I saw a documentary with British medical journalist, Michael Mosley and Professor Alice Roberts researched and debated whether there was any real differences in males and females in terms of the brain on the documentary “Is Your Brain Male or Female”? Roberts started off with the argument that gender is, at least largely, to do with culture and upbringing rather than biology, while Mosley argued that biology played a more major role. What they did discover is that there are certain differences in the brains of both men and women; one fundamental difference is how men and women handle pain.

A recent American study consisting of cis gender and transgender identified children did find some overlap. They did find that for example cis – gender females and transgender females did share a pattern in how they valued friendships with other girls. This small group that was studied consisted of children between the ages of five and twelve.

I find these cross – overs so interesting, both in terms of gender and sexuality. Does that mean that we’re hard – wired to identify a certain way? It could be. But then again, what about those who don’t identify as male or female or a gender fluid or androgynous? How does such research affect them. Many of these studies tend to focus on the male/ female gay/straight/ bi lines without taking into consideration of people who don’t identify with any of the prescribed labels or different labels.

 

Fortunately, I think progress is being made. I think the more people are made to feel comfortable in their identity, the better. Whether cis – gender, genderfluid, agender or androgynous, etc, I think knowledge is power and the more we know, hopefully, the world will be a less scary place for people who don’t fit the “norm”.

Sex Workers

It’s been 25 years since the movie “Pretty Woman” came out, starring Julia Roberts. The anniversary has sparked conversation and debate among feminists on how the movie portrays sex work.

Women’s site, Mamamia has portrayed both sides of the debate; one decrying the victim status often given to sex workers and one telling of the brutality of it (sorry, can’t post either at the moment… really hate that!).

Last night, “The Project” did a story also portraying contrasting experiences by women who are, or had been in the sex industry. So, what should people make of it?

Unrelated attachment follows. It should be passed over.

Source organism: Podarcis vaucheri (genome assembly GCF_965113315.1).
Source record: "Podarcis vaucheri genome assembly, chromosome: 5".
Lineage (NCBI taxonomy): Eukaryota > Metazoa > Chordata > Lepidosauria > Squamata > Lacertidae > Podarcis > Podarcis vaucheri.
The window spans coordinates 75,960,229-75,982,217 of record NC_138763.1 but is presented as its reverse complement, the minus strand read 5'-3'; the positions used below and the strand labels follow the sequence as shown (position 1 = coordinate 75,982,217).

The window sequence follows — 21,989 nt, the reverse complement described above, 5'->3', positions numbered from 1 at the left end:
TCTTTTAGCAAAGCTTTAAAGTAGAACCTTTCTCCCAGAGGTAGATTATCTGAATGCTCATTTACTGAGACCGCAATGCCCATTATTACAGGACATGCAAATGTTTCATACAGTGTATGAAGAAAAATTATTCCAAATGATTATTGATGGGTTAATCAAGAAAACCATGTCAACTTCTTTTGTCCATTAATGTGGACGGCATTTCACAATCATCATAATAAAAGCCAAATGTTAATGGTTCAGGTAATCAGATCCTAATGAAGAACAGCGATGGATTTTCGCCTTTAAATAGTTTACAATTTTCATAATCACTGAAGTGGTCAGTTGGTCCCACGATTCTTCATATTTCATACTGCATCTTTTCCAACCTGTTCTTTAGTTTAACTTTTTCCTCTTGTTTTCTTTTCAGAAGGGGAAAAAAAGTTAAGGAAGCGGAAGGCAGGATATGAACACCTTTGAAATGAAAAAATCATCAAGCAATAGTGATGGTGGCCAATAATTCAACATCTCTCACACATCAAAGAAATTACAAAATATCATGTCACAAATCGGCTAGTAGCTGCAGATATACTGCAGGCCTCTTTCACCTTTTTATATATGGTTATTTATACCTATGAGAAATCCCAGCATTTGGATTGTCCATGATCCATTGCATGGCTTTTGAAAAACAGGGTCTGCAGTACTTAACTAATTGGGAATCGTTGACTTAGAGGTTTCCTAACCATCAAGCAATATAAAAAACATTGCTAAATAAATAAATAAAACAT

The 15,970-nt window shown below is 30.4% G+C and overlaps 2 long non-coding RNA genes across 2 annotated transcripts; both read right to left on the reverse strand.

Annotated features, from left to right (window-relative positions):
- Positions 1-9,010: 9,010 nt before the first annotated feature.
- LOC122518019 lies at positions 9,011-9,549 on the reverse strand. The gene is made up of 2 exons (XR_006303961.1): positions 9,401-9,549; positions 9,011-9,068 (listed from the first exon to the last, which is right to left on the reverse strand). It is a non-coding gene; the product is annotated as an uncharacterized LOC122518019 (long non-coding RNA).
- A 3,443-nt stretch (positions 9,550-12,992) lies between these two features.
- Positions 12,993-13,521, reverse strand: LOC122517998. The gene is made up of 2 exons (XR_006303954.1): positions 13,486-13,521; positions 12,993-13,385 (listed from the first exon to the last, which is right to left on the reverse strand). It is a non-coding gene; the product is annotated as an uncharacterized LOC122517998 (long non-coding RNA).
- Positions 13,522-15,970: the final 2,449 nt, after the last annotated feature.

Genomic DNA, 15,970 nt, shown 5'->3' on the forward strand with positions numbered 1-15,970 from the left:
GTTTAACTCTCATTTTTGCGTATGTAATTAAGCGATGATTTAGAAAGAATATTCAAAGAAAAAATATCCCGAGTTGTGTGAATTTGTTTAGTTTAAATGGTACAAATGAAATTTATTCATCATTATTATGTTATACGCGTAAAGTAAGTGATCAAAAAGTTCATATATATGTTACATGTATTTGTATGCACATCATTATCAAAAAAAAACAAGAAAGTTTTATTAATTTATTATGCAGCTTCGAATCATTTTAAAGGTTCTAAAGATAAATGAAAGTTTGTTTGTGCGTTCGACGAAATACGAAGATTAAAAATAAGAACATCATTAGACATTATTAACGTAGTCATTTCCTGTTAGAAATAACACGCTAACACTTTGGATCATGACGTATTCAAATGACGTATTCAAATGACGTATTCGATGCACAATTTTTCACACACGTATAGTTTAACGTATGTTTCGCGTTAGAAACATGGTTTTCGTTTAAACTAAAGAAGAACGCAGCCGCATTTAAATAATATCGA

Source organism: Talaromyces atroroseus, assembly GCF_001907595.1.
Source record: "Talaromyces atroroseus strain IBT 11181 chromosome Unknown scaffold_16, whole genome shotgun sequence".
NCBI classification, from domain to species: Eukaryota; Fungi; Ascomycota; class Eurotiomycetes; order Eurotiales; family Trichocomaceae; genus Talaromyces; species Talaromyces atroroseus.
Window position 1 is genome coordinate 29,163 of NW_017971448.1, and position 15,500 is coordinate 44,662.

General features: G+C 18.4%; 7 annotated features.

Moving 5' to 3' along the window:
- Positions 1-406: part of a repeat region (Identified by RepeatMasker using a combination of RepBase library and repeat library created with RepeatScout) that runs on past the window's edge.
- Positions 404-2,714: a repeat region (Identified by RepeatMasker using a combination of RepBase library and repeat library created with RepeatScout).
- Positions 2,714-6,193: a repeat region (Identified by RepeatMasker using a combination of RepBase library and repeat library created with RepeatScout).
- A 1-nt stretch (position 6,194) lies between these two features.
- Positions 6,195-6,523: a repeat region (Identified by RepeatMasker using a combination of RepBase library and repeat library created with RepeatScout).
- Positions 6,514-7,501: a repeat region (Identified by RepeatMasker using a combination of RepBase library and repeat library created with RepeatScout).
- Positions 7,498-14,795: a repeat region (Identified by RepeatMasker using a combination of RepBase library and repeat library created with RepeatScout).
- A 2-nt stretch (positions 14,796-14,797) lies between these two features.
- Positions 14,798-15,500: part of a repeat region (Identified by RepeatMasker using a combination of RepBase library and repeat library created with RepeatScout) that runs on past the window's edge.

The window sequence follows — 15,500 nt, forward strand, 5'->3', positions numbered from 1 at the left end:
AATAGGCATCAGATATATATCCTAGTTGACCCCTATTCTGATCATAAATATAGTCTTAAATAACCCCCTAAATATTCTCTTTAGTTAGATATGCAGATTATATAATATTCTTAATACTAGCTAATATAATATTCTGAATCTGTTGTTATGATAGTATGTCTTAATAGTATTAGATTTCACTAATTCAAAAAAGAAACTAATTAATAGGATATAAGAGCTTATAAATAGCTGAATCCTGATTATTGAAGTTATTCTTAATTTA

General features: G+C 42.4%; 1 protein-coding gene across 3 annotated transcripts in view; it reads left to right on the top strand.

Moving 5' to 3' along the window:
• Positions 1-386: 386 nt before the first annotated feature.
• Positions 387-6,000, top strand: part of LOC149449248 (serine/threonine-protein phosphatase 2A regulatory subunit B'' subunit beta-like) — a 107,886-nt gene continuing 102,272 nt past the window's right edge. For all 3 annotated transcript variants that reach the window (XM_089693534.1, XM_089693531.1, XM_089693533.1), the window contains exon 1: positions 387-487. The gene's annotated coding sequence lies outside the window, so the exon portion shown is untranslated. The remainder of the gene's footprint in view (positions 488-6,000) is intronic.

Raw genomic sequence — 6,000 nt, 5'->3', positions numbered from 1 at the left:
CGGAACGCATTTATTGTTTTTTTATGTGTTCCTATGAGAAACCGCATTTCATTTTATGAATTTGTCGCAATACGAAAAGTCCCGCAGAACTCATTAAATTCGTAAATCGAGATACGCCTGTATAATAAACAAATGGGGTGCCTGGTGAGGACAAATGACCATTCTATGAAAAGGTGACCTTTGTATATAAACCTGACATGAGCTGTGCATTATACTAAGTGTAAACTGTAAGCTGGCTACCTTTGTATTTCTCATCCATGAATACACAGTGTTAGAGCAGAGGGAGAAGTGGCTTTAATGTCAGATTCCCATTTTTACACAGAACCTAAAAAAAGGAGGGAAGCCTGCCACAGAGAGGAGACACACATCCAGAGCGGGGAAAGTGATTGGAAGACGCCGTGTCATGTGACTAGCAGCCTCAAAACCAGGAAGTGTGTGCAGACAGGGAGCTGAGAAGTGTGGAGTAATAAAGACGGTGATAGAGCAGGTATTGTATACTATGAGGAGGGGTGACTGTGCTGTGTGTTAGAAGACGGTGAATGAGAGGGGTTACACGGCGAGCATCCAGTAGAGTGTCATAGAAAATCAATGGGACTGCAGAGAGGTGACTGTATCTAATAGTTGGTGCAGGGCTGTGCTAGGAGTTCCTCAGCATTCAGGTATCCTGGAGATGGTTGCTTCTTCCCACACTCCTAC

I think there is validity in the argument that we should separate sex trafficking and forced prostitution to women who make a choice to get involved in sex work. I don’t think doing things like outlawing prostitution will really work. I think there’ll always be loopholes that could always be passed through. From a completely legal point of view (not moral), I think it’ll be somewhat better to have it legal and regulated.

Will that make the situation 100% safe? No. Prostitution has been legal in Holland since the early 2000’s (2001, i think) and they still have an issue with trafficking, particularly from Russia and Eastern Europe.

There is one more thing I think needs to happen. I think some young women get into prostitution to get some “quick” money, usually for study or tuition fees. I think this is something that needs to be looked at by the Government. Why do young women feel like they need to turn to sex work for money? Does there need to be more help for fees? Does there need to be more work for young people to choose? Let’s be clear: I’m not talking about women who actively choose to be sex workers. I’m talking about women who feel compelled to do sex work because of a lack of a cashflow. For some reason, it doesn’t seem right.

 

How should women, particularly self – claimed “feminist” view sex work? If it’s a genuine choice, then it’s their choice. However, I think there is something to be said about it when young women feel like they need to get into prostitution as a last resort to make money, whether to fund their current lifestyles or, more seriously, a drug addiction. It’s these women, I believe, should be guided to another path and get the help that they need.